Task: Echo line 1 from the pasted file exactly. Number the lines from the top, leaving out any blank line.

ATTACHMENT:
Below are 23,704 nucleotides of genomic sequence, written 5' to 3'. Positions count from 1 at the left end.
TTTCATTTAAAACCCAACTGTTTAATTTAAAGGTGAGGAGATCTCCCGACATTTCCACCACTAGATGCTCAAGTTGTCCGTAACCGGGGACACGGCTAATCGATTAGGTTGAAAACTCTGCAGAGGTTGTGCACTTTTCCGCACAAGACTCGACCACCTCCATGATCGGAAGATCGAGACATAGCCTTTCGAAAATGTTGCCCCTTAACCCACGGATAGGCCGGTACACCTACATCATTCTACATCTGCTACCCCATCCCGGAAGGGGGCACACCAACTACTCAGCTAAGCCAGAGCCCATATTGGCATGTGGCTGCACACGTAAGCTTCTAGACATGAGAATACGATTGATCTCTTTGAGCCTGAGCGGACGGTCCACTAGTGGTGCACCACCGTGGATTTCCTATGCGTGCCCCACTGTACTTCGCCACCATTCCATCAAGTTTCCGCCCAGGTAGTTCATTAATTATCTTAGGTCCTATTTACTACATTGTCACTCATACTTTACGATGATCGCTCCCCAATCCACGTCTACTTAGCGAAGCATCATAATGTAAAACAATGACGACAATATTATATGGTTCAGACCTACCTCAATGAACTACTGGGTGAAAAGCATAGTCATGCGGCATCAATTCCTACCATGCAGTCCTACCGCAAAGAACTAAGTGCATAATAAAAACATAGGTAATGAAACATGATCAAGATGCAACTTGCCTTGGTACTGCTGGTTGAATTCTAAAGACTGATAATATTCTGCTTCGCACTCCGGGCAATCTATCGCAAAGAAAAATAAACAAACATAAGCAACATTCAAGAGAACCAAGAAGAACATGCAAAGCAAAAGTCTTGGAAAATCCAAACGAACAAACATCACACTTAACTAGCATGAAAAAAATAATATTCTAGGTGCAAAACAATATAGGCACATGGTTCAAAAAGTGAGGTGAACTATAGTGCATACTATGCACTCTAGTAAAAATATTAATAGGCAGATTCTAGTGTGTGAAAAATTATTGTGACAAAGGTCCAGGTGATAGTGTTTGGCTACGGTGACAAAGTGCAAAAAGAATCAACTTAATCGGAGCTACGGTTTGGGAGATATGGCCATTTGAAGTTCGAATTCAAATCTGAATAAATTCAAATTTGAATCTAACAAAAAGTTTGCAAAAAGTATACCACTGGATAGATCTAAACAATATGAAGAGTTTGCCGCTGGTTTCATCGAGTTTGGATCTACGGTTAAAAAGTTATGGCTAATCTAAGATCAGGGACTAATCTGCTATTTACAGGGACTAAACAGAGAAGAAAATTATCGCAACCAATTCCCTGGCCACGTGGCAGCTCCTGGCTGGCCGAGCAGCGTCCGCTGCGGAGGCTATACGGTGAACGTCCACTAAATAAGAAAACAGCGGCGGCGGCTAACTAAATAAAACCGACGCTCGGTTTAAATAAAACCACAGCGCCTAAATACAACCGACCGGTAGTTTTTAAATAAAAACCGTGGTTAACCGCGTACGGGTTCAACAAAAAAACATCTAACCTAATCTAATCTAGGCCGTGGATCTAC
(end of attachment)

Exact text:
Below are 23,704 nucleotides of genomic sequence, written 5' to 3'. Positions count from 1 at the left end.